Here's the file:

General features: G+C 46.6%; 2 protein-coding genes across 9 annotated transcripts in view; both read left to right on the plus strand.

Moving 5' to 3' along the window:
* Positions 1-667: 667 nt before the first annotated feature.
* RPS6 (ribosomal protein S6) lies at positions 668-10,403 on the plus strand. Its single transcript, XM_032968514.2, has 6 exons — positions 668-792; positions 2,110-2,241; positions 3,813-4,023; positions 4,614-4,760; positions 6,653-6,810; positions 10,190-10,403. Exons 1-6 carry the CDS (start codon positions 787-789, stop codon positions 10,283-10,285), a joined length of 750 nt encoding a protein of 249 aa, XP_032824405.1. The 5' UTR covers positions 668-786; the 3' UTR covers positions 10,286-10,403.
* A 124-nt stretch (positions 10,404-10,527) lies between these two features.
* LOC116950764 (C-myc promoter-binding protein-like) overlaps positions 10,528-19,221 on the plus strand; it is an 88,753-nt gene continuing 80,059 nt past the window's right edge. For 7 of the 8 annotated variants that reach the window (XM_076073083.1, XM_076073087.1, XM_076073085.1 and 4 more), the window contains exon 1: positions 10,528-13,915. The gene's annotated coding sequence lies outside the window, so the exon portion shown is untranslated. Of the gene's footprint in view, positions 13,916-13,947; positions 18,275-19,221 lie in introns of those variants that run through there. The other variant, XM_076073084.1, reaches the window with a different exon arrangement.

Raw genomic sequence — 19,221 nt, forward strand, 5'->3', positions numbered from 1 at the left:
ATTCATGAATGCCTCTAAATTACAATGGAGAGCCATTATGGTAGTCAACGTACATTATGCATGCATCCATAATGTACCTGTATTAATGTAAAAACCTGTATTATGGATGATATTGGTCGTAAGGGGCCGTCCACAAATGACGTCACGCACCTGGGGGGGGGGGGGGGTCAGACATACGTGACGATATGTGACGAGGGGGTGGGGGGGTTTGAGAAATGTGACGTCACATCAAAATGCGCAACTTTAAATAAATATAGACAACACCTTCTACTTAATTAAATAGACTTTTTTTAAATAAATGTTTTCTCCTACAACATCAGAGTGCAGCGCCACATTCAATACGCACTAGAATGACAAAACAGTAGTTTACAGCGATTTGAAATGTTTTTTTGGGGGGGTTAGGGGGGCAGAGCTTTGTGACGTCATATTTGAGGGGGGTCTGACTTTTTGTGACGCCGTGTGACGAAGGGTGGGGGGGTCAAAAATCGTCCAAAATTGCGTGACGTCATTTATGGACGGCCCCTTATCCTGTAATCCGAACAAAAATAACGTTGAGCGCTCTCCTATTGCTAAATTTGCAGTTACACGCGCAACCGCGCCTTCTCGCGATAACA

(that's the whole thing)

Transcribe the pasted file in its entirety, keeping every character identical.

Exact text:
General features: G+C 46.6%; 2 protein-coding genes across 9 annotated transcripts in view; both read left to right on the plus strand.

Moving 5' to 3' along the window:
* Positions 1-667: 667 nt before the first annotated feature.
* RPS6 (ribosomal protein S6) lies at positions 668-10,403 on the plus strand. Its single transcript, XM_032968514.2, has 6 exons — positions 668-792; positions 2,110-2,241; positions 3,813-4,023; positions 4,614-4,760; positions 6,653-6,810; positions 10,190-10,403. Exons 1-6 carry the CDS (start codon positions 787-789, stop codon positions 10,283-10,285), a joined length of 750 nt encoding a protein of 249 aa, XP_032824405.1. The 5' UTR covers positions 668-786; the 3' UTR covers positions 10,286-10,403.
* A 124-nt stretch (positions 10,404-10,527) lies between these two features.
* LOC116950764 (C-myc promoter-binding protein-like) overlaps positions 10,528-19,221 on the plus strand; it is an 88,753-nt gene continuing 80,059 nt past the window's right edge. For 7 of the 8 annotated variants that reach the window (XM_076073083.1, XM_076073087.1, XM_076073085.1 and 4 more), the window contains exon 1: positions 10,528-13,915. The gene's annotated coding sequence lies outside the window, so the exon portion shown is untranslated. Of the gene's footprint in view, positions 13,916-13,947; positions 18,275-19,221 lie in introns of those variants that run through there. The other variant, XM_076073084.1, reaches the window with a different exon arrangement.

Raw genomic sequence — 19,221 nt, forward strand, 5'->3', positions numbered from 1 at the left:
ATTCATGAATGCCTCTAAATTACAATGGAGAGCCATTATGGTAGTCAACGTACATTATGCATGCATCCATAATGTACCTGTATTAATGTAAAAACCTGTATTATGGATGATATTGGTCGTAAGGGGCCGTCCACAAATGACGTCACGCACCTGGGGGGGGGGGGGGGTCAGACATACGTGACGATATGTGACGAGGGGGTGGGGGGGTTTGAGAAATGTGACGTCACATCAAAATGCGCAACTTTAAATAAATATAGACAACACCTTCTACTTAATTAAATAGACTTTTTTTAAATAAATGTTTTCTCCTACAACATCAGAGTGCAGCGCCACATTCAATACGCACTAGAATGACAAAACAGTAGTTTACAGCGATTTGAAATGTTTTTTTGGGGGGGTTAGGGGGGCAGAGCTTTGTGACGTCATATTTGAGGGGGGTCTGACTTTTTGTGACGCCGTGTGACGAAGGGTGGGGGGGTCAAAAATCGTCCAAAATTGCGTGACGTCATTTATGGACGGCCCCTTATCCTGTAATCCGAACAAAAATAACGTTGAGCGCTCTCCTATTGCTAAATTTGCAGTTACACGCGCAACCGCGCCTTCTCGCGATAACA